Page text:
Figure 3 shows the device 100 or 200 after construction. The device 100 may comprises 3 or 4 layers, and the device 200 may comprise 6 or more layers as described above. The layers of the device 100 or 200 are bonded together using an adhesive, such as a 3M adhesive. The adhesive bonding may be such that a watertight seal is created over the layers. As described above, the device may have additional layers if necessary (protective layer(s) and/or dielectric layer(s)). However, singles or multiples of these devices may be used as a device for integration in helmets and/or materials testing. Alternatively, the device/system may be used to detect a force or pressure applied to any surface, such as any apparel to be worn by a user (including footwear) or in the interior or exterior of a vehicle. Indeed, many other uses may be apparent to the skilled person. The device 100 or 200 can be conveniently located, and optionally means can be used to secure the device above and below third party materials, such as energy management materials. Such a securement can be permanent or temporary. One or more devices can be used in this way. Figure 4 shows an exploded view of an embodiment of a system 300 comprising two devices 301 and 303 separated by a cushion layer 302. Each device 301, 303 could be the same as the device 100 of Figure 3, e.g. a three or four layered device, or could be the same as the device 200 of Figure 2, e.g. a six, seven, eight or more layered device. The system 300 therefore comprises six, seven, eight, twelve, fourteen, sixteen or more layers provided by the combination of a top device 301 and a bottom device 303. The number of layers of the system 300 depends on which of the devices 100 or 200 is chosen for the devices 301 and 303, and the number of layers of these devices.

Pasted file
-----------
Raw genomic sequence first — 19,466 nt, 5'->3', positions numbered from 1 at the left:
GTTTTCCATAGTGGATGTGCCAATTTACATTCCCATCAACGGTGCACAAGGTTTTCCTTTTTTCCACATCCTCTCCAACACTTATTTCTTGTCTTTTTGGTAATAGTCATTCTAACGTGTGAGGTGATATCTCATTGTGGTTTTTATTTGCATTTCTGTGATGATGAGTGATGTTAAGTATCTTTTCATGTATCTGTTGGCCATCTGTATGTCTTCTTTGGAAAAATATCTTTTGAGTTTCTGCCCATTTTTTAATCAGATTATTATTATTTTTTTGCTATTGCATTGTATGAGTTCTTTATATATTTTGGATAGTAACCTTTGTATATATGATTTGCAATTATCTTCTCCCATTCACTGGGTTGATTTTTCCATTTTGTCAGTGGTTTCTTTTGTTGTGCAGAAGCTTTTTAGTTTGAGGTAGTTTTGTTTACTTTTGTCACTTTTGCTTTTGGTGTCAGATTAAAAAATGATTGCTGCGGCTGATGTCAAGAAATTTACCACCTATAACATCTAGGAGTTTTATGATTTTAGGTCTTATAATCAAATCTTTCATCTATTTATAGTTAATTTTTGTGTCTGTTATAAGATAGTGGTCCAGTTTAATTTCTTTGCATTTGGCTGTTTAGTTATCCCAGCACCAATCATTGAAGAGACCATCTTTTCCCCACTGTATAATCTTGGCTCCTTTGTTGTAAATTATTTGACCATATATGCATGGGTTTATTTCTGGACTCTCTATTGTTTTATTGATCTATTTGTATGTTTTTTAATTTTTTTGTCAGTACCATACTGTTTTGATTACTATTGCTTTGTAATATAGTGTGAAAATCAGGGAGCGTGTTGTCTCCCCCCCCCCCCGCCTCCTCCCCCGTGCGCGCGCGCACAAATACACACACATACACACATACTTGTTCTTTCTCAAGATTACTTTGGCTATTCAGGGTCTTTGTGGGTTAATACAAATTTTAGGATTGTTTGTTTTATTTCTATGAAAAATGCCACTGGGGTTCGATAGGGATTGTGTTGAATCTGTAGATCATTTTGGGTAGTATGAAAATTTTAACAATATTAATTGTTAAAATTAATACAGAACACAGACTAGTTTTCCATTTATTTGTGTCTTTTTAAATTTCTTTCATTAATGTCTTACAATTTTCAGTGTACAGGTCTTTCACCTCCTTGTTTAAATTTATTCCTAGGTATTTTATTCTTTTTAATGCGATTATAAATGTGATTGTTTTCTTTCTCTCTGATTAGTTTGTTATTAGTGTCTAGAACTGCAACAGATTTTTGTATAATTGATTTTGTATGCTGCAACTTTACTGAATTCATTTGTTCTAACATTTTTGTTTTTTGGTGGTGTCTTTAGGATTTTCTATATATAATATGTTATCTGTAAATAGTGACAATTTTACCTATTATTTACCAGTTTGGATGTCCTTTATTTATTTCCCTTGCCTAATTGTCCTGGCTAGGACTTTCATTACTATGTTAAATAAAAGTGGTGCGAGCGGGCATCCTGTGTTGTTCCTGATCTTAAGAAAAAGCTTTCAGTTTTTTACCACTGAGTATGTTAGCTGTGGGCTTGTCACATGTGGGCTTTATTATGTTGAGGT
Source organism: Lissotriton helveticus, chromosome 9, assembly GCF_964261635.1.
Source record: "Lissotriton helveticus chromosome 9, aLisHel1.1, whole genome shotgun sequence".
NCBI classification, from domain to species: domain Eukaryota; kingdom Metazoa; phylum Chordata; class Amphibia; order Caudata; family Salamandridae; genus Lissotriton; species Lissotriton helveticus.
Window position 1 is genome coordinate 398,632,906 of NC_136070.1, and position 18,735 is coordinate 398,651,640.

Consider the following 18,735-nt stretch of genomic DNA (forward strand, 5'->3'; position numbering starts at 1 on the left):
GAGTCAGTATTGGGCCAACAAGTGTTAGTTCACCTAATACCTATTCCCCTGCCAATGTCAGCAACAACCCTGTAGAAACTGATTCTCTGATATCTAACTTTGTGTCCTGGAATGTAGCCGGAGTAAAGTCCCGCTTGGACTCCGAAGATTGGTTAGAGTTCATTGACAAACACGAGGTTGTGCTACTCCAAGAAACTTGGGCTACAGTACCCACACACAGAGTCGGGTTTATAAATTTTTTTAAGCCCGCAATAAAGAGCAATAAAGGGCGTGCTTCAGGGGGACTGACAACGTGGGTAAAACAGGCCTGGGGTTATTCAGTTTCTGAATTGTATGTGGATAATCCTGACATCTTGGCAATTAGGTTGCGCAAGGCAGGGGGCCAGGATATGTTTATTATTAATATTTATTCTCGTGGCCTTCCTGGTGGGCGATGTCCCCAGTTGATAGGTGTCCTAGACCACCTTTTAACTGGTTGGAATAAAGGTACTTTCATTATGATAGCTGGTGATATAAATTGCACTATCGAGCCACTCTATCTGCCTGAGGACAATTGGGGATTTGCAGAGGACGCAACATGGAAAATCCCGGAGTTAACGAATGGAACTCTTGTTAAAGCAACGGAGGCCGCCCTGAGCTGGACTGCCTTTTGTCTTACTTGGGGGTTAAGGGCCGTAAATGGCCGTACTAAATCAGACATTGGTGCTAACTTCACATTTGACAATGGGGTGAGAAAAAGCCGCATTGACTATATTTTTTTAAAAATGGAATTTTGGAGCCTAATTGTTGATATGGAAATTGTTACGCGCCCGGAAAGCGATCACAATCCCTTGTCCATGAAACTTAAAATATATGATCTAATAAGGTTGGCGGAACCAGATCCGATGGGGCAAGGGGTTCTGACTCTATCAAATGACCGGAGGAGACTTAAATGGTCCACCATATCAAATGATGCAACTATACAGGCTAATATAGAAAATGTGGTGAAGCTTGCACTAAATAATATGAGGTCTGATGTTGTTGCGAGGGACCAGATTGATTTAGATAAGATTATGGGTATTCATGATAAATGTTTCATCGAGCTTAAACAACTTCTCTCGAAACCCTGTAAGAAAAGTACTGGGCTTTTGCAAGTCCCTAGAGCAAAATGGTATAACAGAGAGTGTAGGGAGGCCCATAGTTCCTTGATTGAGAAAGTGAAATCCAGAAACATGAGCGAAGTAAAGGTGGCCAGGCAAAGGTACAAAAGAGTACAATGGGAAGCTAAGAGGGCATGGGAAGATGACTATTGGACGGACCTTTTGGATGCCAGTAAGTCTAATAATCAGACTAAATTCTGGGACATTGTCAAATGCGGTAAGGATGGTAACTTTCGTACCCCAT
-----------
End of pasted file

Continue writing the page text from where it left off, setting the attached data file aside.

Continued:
The system 300 may for example comprise the device 100 as each of the devices 301 and 303. Such a system 300 would therefore comprise, in total, two substrate layers 101, two track layers 102, two printed pressure ink sensors layers 103, and an additional cushion layer 302 sandwiched in between the devices 301, 303 (devices 100) with a protective lamination layer 104 added at the top of the top device 301, as shown in Figure 4. Optionally, a second protective lamination layer 104 may be located underneath the cushion layer 302, i.e. between the bottom device 301 and the cushion layer 302. Alternatively, the top device 301 may comprise the device 200 (the six or more layered device) described above, with optional dielectric layer(s) and protective layer(s). Similarly, the bottom device 303 may also comprise the device 200 described above, with optional dielectric layer(s) and protective layer(s). Indeed, the top and bottom devices 301 and 303 may comprise the same layout of layers.

Figure 5 shows the system 300 of Figure 3 after construction. The top and bottom devices 301 and 303 are shown on either side of the cushion layer 302. The system 300 may be such that the individual sensors of the sensor layer(s) of the top device 301 align with the individual sensors of the sensor layer(s) of the bottom device 303.

In any of the above embodiments, the devices or system may comprise multiple sets of devices, or may be a single set and/or in combinations of differing devices. The device or system may not be removable once integral to a helmet for example, and pre-loaded impact profiles are not required.